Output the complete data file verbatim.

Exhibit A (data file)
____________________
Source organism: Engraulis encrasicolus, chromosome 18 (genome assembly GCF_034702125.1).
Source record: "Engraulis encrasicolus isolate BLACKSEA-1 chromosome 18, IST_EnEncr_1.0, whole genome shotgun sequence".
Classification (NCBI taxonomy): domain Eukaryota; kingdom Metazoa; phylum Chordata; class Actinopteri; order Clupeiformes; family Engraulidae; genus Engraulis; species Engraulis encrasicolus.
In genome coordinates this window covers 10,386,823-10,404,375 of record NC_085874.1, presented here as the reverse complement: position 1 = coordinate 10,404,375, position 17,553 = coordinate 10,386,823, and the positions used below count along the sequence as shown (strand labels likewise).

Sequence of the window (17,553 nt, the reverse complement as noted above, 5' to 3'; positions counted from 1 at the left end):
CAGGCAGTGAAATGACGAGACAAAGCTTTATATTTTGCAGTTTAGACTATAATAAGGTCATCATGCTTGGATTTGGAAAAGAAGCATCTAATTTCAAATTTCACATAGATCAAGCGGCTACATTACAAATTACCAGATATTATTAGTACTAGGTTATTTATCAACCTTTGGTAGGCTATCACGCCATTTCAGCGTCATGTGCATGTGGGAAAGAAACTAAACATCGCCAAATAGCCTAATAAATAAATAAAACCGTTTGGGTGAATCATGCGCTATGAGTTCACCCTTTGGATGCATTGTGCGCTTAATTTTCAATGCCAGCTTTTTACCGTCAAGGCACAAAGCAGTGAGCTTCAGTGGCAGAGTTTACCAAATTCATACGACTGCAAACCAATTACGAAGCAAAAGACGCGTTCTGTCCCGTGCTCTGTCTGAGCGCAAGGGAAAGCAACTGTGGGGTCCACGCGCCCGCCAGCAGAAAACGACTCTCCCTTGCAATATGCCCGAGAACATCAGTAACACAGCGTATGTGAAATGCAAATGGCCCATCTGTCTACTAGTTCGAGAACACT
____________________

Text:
Source organism: Engraulis encrasicolus, chromosome 18 (genome assembly GCF_034702125.1).
Source record: "Engraulis encrasicolus isolate BLACKSEA-1 chromosome 18, IST_EnEncr_1.0, whole genome shotgun sequence".
Classification (NCBI taxonomy): domain Eukaryota; kingdom Metazoa; phylum Chordata; class Actinopteri; order Clupeiformes; family Engraulidae; genus Engraulis; species Engraulis encrasicolus.
In genome coordinates this window covers 10,386,823-10,404,375 of record NC_085874.1, presented here as the reverse complement: position 1 = coordinate 10,404,375, position 17,553 = coordinate 10,386,823, and the positions used below count along the sequence as shown (strand labels likewise).

Sequence of the window (17,553 nt, the reverse complement as noted above, 5' to 3'; positions counted from 1 at the left end):
CAGGCAGTGAAATGACGAGACAAAGCTTTATATTTTGCAGTTTAGACTATAATAAGGTCATCATGCTTGGATTTGGAAAAGAAGCATCTAATTTCAAATTTCACATAGATCAAGCGGCTACATTACAAATTACCAGATATTATTAGTACTAGGTTATTTATCAACCTTTGGTAGGCTATCACGCCATTTCAGCGTCATGTGCATGTGGGAAAGAAACTAAACATCGCCAAATAGCCTAATAAATAAATAAAACCGTTTGGGTGAATCATGCGCTATGAGTTCACCCTTTGGATGCATTGTGCGCTTAATTTTCAATGCCAGCTTTTTACCGTCAAGGCACAAAGCAGTGAGCTTCAGTGGCAGAGTTTACCAAATTCATACGACTGCAAACCAATTACGAAGCAAAAGACGCGTTCTGTCCCGTGCTCTGTCTGAGCGCAAGGGAAAGCAACTGTGGGGTCCACGCGCCCGCCAGCAGAAAACGACTCTCCCTTGCAATATGCCCGAGAACATCAGTAACACAGCGTATGTGAAATGCAAATGGCCCATCTGTCTACTAGTTCGAGAACACT